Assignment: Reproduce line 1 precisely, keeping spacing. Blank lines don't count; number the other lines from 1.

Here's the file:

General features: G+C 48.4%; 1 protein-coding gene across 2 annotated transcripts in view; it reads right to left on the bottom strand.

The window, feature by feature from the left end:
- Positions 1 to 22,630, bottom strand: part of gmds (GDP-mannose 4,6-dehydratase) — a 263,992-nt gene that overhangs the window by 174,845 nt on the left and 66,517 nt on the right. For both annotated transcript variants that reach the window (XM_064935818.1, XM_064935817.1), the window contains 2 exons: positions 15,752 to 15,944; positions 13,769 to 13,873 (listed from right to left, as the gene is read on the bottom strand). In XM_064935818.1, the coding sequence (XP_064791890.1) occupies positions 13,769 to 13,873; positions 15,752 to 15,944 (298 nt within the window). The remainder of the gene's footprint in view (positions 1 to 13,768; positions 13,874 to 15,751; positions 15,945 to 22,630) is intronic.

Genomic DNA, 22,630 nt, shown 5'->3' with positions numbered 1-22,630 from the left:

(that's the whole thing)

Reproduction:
General features: G+C 48.4%; 1 protein-coding gene across 2 annotated transcripts in view; it reads right to left on the bottom strand.